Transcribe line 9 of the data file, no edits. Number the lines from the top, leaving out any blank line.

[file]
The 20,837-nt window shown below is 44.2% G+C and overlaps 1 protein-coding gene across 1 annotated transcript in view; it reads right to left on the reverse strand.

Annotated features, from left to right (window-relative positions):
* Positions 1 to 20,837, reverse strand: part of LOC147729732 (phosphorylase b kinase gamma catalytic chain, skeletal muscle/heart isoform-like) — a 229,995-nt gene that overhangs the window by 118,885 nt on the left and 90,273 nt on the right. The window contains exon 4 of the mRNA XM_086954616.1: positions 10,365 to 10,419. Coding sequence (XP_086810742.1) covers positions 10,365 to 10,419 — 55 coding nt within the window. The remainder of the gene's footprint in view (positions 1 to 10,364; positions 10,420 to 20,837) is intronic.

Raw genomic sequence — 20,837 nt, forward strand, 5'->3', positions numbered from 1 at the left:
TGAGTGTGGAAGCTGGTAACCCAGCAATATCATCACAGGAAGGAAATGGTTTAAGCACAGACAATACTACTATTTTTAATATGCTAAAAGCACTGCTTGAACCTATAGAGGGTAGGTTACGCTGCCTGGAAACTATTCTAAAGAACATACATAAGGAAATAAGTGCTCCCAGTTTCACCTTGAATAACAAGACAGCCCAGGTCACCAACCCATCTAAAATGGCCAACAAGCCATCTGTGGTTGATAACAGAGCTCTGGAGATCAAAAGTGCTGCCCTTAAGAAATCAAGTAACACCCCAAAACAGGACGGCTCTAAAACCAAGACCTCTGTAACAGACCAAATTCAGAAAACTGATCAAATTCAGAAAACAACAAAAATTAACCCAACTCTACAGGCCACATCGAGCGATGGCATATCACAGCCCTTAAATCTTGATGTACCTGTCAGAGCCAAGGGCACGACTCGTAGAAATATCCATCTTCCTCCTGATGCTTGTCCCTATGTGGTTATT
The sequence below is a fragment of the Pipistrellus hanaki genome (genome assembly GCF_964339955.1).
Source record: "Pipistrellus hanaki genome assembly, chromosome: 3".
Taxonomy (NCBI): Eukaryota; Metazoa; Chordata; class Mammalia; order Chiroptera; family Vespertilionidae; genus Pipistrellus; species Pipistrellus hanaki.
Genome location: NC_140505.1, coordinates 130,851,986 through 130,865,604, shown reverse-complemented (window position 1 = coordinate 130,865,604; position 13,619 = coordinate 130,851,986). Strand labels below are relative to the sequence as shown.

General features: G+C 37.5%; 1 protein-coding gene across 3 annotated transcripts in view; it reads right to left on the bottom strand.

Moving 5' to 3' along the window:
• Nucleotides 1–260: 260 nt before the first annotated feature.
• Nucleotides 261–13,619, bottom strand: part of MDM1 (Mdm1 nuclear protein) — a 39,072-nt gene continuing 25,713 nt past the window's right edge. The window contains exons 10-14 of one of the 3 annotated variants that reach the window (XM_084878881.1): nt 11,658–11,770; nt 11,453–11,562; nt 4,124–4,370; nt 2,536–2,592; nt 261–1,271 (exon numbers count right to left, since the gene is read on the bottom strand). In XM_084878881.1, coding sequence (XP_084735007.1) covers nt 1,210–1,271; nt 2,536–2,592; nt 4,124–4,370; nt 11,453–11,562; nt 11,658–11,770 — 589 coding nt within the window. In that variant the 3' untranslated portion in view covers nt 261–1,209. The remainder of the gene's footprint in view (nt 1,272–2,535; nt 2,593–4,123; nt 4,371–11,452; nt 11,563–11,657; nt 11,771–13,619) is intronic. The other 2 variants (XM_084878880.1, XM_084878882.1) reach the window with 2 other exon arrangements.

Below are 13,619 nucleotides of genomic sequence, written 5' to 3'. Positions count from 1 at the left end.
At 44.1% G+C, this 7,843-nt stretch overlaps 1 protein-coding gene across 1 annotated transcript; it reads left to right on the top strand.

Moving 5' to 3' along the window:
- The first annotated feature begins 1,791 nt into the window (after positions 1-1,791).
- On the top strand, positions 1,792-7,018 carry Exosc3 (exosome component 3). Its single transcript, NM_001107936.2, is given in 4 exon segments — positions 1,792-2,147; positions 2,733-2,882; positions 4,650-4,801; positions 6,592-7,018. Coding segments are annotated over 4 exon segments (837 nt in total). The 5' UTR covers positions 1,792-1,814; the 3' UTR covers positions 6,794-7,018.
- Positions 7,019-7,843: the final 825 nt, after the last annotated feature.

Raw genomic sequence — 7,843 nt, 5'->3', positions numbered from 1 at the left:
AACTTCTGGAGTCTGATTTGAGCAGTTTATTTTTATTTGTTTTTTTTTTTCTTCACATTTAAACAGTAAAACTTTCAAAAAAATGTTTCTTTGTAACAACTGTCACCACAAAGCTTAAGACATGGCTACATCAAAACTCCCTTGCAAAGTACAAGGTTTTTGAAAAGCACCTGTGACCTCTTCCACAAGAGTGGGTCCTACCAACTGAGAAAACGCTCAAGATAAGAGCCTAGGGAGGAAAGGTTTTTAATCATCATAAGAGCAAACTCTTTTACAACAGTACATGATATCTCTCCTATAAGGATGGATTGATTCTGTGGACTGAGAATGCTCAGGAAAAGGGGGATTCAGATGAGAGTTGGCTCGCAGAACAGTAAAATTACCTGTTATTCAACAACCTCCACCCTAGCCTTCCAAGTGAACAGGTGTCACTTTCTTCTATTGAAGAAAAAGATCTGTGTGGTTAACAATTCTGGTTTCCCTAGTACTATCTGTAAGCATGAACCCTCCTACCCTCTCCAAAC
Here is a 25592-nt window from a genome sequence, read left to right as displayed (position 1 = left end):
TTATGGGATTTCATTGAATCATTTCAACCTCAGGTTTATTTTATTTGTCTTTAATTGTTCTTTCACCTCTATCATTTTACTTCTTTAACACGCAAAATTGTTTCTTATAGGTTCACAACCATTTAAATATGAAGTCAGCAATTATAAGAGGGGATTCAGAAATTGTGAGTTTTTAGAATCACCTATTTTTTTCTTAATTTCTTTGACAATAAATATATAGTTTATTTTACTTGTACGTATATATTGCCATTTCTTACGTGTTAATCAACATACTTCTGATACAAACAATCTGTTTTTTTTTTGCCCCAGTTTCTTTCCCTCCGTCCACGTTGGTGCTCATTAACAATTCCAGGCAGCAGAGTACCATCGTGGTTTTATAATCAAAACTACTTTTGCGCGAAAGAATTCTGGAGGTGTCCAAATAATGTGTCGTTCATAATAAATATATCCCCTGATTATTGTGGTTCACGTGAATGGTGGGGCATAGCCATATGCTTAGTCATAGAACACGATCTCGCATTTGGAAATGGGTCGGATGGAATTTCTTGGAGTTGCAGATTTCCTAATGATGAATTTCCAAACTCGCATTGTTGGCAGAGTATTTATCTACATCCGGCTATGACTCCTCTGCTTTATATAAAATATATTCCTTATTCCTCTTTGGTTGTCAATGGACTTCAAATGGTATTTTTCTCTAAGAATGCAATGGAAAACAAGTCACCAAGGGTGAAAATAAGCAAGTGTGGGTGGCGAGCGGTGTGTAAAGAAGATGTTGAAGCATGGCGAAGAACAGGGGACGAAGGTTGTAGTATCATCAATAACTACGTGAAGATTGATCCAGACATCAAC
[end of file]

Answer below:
Genome location: NC_140505.1, coordinates 130,851,986 through 130,865,604, shown reverse-complemented (window position 1 = coordinate 130,865,604; position 13,619 = coordinate 130,851,986). Strand labels below are relative to the sequence as shown.